Have you been unable to keep up with your mortgage payments and are worried your lender will repossess your home? Depending on your lender’s policy, the number of missed installments you may have before a foreclosure action gets filed can vary widely.
Don’t lose hope. There may be options to avoid losing your home depending on your financial circumstances and loan agreement.
What Happens After the Missed Payment Grace Period?
Typically, there is a 15-day grace period that Florida lenders give their customers to catch up on missed payments. The clock starts rolling from the day it’s due and, once passed, will penalize you with a late fee. This charge will continue to recur every month you are late, so make sure to include that fee with your payment as soon as possible.
What if Your Mortgage Gets a Month Behind?
Once your account is a month behind, meaning you’ve missed one payment, your lender will contact you. Often they want to know what has changed in your financial situation, and may even have in-house programs to help you get back on track. So it’s important to be honest about why you fell behind.
Federal law requires lenders to reach out to you about your delinquency, and it’s also possible they will report your missed payment to the credit bureaus at this point.
What Happens at 45 Days Past Due?
Once you’re a month and a half behind, your lender will appoint a team member to assist you in loss mitigation efforts. This means they will actively try to help you in hopes of avoiding foreclosure on your home. Typically, they have a month to evaluate your circumstances and determine any mitigation options you qualify for.
The representative assigned to your case will help you with a variety of things, including:
- Sharing any available loss mitigation programs that are available
- Going over steps you need to complete for a loss mitigation application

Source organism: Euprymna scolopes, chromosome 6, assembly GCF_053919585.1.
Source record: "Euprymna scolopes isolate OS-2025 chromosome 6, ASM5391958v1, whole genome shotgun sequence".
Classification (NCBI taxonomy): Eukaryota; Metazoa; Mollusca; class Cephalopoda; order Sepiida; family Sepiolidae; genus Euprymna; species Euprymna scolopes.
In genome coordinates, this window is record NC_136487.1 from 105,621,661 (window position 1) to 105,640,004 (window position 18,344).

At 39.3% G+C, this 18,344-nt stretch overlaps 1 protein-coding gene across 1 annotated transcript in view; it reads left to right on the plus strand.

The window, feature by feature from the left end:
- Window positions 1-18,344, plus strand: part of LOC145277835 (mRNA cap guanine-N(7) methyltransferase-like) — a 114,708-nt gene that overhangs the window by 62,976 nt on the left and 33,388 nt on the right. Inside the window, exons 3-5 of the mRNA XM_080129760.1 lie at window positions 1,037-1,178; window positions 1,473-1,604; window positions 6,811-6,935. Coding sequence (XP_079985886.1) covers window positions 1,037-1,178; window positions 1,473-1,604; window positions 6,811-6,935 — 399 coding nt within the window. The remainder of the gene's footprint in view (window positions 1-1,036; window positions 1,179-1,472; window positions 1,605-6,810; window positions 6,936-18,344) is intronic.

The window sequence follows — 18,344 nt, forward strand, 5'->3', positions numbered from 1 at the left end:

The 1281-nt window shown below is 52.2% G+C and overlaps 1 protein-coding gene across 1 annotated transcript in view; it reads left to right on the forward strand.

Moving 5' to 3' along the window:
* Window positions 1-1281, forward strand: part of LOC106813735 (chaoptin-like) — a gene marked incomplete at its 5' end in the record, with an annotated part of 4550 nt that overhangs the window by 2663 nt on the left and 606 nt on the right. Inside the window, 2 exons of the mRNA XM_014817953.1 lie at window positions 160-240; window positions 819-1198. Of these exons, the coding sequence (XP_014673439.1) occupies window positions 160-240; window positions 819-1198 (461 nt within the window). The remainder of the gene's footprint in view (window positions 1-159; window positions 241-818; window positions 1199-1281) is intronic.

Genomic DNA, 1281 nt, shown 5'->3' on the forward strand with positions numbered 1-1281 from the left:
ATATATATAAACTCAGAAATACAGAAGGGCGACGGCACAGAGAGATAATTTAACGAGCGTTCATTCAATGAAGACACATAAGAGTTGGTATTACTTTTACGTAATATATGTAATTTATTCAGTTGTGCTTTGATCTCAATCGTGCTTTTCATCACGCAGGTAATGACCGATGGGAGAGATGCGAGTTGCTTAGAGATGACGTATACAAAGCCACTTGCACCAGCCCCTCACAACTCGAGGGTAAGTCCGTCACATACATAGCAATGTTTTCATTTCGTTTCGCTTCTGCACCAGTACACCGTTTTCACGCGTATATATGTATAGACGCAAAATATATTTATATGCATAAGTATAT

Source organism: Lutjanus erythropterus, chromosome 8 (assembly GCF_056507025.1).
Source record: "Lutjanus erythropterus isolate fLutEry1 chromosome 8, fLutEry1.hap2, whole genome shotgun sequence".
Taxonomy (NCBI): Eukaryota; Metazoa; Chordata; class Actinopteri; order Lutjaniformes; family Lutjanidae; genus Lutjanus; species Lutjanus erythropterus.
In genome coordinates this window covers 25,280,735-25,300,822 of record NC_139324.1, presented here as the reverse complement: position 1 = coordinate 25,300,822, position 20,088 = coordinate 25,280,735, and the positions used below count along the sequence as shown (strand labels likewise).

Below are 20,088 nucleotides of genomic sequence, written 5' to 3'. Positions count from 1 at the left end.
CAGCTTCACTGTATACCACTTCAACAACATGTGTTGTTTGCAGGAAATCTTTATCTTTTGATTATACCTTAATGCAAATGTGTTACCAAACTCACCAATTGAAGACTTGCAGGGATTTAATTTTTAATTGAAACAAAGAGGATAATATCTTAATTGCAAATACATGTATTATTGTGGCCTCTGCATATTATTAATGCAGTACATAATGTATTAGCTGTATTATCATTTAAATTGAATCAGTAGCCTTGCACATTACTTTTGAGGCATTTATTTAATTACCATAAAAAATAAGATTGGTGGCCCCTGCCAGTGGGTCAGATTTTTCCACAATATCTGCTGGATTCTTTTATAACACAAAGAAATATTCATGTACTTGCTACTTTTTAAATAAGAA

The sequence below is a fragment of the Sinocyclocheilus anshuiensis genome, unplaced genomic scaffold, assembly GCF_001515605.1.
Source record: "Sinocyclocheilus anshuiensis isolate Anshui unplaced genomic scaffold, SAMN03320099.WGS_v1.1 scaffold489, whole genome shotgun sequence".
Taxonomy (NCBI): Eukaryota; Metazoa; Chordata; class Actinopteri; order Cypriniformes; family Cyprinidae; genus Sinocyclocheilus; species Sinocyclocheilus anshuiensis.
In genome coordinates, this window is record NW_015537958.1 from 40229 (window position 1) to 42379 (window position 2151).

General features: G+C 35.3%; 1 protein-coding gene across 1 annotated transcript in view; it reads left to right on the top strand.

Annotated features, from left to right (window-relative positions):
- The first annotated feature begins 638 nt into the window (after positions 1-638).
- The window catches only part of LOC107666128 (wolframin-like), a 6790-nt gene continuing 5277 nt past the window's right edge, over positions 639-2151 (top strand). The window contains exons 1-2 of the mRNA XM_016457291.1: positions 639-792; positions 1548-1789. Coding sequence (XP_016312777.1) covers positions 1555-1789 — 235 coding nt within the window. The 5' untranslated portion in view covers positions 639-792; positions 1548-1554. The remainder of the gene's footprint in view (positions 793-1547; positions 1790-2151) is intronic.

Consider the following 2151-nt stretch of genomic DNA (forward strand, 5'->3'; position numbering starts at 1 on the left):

- Keeping you up-to-date on the status of your application
- Reviewing steps you can take to appeal a denial
When You are 90-Days Delinquent on Mortgage Payments
Most South Florida lenders send a breach letter when homeowners are 90-days delinquent on their mortgage payments. This letter is the last reminder that your mortgage is in default and outlines the different avenues available to resolve your situation. It also gives you a final due date to cure the issue, and that failing to do so could result in their filing a foreclosure action against you.
When you receive this letter, it’s your last opportunity to avoid going to court. However, do not ignore this or any of the previous efforts by your bank to resolve your delinquent payments. Instead, contact them right away to find out if a repayment plan, refinancing, or forbearance is possible for your case.
Loss Mitigation Ends at Four Months of Delinquency
South Florida lenders can pursue a foreclosure suit at the 120-day mark of being past due. This timeline is outlined in the Dodd-Frank Act and by the Consumer Financial Protection Bureau. The only way to extend this period is to file a loss mitigation application and have it approved.
What Happens When a South Florida Lender Files a Foreclosure Action?
When you fail to catch up on missed payments or are unsuccessful in obtaining an extension, your lender can move forward with filing a foreclosure suit at the 120-day mark. They are legally required to serve you a Notice of Default and Complaint once filed with the court. You will have 20 days to answer (respond) to this action, and failing to do so could result in a default judgment for the bank.
This is why having a highly qualified South Florida foreclosure defense attorney by your side from the moment you can’t make your payments is essential. Default judgments are challenging to appeal, which is why loss mitigation is so important.
Speak with a Trusted Foreclosure Defense Attorney Today
If you or someone you know can’t keep up with their house payments and is scared about foreclosure proceedings, you need aggressive legal representation and high-quality legal services. After representing Florida lenders throughout South Florida for over a decade, Attorney Marc Brown has the insight and skill you need to avoid or resolve your foreclosure situation. Schedule a no-cost legal consultation with the law firm of Marc Brown, P.A., today by calling.